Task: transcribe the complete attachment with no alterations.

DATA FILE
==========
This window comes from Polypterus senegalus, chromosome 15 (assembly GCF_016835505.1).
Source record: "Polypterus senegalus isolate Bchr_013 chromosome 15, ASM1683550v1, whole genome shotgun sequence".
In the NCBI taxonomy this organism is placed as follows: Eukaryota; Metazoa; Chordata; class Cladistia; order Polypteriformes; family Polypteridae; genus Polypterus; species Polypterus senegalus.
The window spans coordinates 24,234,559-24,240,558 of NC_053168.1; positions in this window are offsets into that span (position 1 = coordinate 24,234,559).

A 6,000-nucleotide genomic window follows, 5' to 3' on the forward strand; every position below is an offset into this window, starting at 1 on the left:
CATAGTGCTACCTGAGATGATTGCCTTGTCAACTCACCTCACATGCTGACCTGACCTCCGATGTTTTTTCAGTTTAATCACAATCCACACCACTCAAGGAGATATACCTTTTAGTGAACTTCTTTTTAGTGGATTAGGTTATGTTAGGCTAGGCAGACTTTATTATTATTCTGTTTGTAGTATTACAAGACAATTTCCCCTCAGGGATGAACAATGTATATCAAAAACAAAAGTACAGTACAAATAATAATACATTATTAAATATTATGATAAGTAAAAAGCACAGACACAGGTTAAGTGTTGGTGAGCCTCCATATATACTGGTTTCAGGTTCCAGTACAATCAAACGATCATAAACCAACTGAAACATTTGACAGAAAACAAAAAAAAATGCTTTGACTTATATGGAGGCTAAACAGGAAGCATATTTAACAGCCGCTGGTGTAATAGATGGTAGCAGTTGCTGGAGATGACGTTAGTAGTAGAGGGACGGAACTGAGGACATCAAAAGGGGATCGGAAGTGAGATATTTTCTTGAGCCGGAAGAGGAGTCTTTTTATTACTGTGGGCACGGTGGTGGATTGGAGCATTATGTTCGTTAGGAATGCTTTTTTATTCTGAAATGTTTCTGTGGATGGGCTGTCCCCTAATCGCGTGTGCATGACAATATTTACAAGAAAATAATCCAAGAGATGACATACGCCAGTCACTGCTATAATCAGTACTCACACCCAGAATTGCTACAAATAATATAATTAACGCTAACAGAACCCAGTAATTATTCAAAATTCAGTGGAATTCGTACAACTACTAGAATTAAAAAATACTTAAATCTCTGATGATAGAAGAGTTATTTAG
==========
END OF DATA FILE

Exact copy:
This window comes from Polypterus senegalus, chromosome 15 (assembly GCF_016835505.1).
Source record: "Polypterus senegalus isolate Bchr_013 chromosome 15, ASM1683550v1, whole genome shotgun sequence".
In the NCBI taxonomy this organism is placed as follows: Eukaryota; Metazoa; Chordata; class Cladistia; order Polypteriformes; family Polypteridae; genus Polypterus; species Polypterus senegalus.
The window spans coordinates 24,234,559-24,240,558 of NC_053168.1; positions in this window are offsets into that span (position 1 = coordinate 24,234,559).

A 6,000-nucleotide genomic window follows, 5' to 3' on the forward strand; every position below is an offset into this window, starting at 1 on the left:
CATAGTGCTACCTGAGATGATTGCCTTGTCAACTCACCTCACATGCTGACCTGACCTCCGATGTTTTTTCAGTTTAATCACAATCCACACCACTCAAGGAGATATACCTTTTAGTGAACTTCTTTTTAGTGGATTAGGTTATGTTAGGCTAGGCAGACTTTATTATTATTCTGTTTGTAGTATTACAAGACAATTTCCCCTCAGGGATGAACAATGTATATCAAAAACAAAAGTACAGTACAAATAATAATACATTATTAAATATTATGATAAGTAAAAAGCACAGACACAGGTTAAGTGTTGGTGAGCCTCCATATATACTGGTTTCAGGTTCCAGTACAATCAAACGATCATAAACCAACTGAAACATTTGACAGAAAACAAAAAAAAATGCTTTGACTTATATGGAGGCTAAACAGGAAGCATATTTAACAGCCGCTGGTGTAATAGATGGTAGCAGTTGCTGGAGATGACGTTAGTAGTAGAGGGACGGAACTGAGGACATCAAAAGGGGATCGGAAGTGAGATATTTTCTTGAGCCGGAAGAGGAGTCTTTTTATTACTGTGGGCACGGTGGTGGATTGGAGCATTATGTTCGTTAGGAATGCTTTTTTATTCTGAAATGTTTCTGTGGATGGGCTGTCCCCTAATCGCGTGTGCATGACAATATTTACAAGAAAATAATCCAAGAGATGACATACGCCAGTCACTGCTATAATCAGTACTCACACCCAGAATTGCTACAAATAATATAATTAACGCTAACAGAACCCAGTAATTATTCAAAATTCAGTGGAATTCGTACAACTACTAGAATTAAAAAATACTTAAATCTCTGATGATAGAAGAGTTATTTAG